While not identified as a national security reading, there are significant implications captured within this technological account that deserve further examination by the defense community. Anderson's discussion of harnessing "piracy" to enable leaps, as seen in the collaboration between DIY drones and a Chinese company, demonstrates just how quickly open communities can advance existing technologies. Local Motors, a kit car company located in Massachusetts, further illustrates this effect with their use of the open-source collaborative community to design an experimental combat support vehicle for the Defense Advanced Research Projects Agency (DARPA). The design was completed in weeks, with a final winning vehicle presented to Pres. Barack Obama in less than five months. As Anderson notes, most defense contractors cannot accomplish the paperwork for a project of this scale in that amount of time, let alone a completed product.

The dialogue on advanced manufacturing and digital fabrication technology examines the advantage of being able to produce unlimited builds as seen in the pioneering aerospace communities of SpaceX and Scaled Composites. The author also highlights the agility of this technology as seen in the Tesla production plant in Fremont, California. The factory features the latest in additive manufacturing paired with six degrees of freedom robotics. This combination allows the company to do "mass customization" via digital manufacturing. The big takeaway is that these systems can be reprogrammed within minutes to produce almost anything.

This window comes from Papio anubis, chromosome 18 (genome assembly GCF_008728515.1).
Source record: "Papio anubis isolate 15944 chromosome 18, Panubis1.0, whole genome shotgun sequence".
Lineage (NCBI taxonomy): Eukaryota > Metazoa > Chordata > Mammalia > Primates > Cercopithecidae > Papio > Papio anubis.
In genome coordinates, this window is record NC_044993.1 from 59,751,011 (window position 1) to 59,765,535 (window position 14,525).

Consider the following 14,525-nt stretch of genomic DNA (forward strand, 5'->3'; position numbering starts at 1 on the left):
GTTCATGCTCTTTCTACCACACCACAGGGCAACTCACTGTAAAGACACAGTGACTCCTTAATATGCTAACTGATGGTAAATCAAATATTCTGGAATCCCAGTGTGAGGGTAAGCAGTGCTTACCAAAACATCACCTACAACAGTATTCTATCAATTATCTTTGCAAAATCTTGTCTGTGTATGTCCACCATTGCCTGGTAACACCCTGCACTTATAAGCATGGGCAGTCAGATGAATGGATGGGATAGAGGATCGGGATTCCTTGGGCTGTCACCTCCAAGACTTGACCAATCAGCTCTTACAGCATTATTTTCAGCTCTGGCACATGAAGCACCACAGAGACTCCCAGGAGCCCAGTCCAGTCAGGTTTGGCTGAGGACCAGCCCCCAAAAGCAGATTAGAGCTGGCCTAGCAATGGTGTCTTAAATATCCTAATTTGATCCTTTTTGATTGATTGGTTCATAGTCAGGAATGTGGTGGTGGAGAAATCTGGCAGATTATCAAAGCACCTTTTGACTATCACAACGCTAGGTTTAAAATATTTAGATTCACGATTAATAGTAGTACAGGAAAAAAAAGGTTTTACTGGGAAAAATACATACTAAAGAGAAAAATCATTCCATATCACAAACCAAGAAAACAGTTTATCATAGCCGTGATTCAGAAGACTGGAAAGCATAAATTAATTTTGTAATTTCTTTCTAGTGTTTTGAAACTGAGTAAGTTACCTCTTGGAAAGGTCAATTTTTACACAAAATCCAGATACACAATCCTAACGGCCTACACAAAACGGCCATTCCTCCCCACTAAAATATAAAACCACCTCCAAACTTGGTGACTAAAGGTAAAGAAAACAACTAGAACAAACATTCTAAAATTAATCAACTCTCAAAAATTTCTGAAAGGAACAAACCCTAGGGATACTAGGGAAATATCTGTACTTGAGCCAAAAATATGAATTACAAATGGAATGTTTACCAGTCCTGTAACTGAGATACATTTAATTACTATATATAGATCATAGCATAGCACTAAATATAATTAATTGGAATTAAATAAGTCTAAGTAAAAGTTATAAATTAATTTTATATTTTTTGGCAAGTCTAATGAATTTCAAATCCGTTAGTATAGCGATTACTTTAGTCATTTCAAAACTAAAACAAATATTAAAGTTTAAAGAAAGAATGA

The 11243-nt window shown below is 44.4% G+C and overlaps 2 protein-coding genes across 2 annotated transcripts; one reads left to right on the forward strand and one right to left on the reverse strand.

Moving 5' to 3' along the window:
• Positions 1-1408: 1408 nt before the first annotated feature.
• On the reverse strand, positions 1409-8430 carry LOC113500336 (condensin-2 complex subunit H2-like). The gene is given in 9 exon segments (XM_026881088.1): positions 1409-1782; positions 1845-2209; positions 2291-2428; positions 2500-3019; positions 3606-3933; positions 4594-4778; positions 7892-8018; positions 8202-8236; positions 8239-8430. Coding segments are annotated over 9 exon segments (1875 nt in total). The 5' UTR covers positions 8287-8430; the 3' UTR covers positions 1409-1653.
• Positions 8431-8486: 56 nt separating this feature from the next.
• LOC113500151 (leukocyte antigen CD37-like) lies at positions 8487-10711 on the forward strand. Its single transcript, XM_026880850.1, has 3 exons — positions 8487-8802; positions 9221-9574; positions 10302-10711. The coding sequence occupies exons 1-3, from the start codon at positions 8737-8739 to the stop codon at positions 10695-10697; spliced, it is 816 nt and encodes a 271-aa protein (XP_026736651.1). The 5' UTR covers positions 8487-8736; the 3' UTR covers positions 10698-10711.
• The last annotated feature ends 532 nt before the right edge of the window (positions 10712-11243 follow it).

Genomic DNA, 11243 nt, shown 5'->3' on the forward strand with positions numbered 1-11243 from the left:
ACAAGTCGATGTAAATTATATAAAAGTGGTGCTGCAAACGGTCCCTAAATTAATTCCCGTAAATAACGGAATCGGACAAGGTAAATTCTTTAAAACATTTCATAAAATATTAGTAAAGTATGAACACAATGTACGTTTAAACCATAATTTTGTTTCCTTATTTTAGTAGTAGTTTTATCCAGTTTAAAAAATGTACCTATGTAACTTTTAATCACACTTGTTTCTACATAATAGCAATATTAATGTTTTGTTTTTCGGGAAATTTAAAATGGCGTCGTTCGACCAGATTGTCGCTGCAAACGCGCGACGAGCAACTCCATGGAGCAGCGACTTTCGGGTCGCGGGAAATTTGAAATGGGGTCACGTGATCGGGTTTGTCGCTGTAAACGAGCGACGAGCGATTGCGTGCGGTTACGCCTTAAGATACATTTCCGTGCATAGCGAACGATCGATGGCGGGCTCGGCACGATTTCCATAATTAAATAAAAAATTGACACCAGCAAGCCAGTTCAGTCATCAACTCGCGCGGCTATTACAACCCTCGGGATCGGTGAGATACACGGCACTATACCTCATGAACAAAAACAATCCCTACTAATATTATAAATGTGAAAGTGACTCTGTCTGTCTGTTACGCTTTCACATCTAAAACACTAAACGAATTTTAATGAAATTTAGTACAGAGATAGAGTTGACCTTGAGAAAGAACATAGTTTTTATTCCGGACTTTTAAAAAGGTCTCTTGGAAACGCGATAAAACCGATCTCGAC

Perhaps the most interesting piece is the study of the growing DIY community. An examination of DIY websites like MFG.com and AliBaba.com demonstrates that anyone with a digital file can find a company to produce their idea or the equipment to create at home. For niche products, specialty additive manufacturing groups are available for consultation. Groups like DIYbio are now taking professional laboratory equipment and redesigning it to create low-cost solutions that approximate or exceed the capabilities of the original item. The most impressive examples discussed are the "DremelFuge" and OpenPCR. Dremelfuge is a 3-D printed head that sits on top of a dremel tool and functions as a makeshift centrifuge. For under $100, this design can spin tubes up to 9,000 rpms faster than professional centrifuges. OpenPCR provides consumers with a thermal cycler that allows users to auto-copy DNA for less than $600. Both designs are open source; so, they can be modified as necessary.

At the heart of this tale is the truth of additive manufacturing: that we all will be an integral part in how it will shape the future. For those interested in technological influences on national security and deterrence policy, this is a valuable chronicle. The author provides a solid foundation for the novice, parsing out technical topics, effectively arguing key points, and then using current case studies to best familiarize the reader and reinforce previous data. For the analyst, the discussions of current technology captured in examples and case studies will be the most valuable information. Makers will give readers a unique innovative perspective, framed by a powerful emerging technology and articulated in a fashion that will make them want to learn more.

Maj Jennifer Snow, USAF

"The views expressed are those of the author(s) and do not reflect the official policy or position of the US government or the Department of Defense."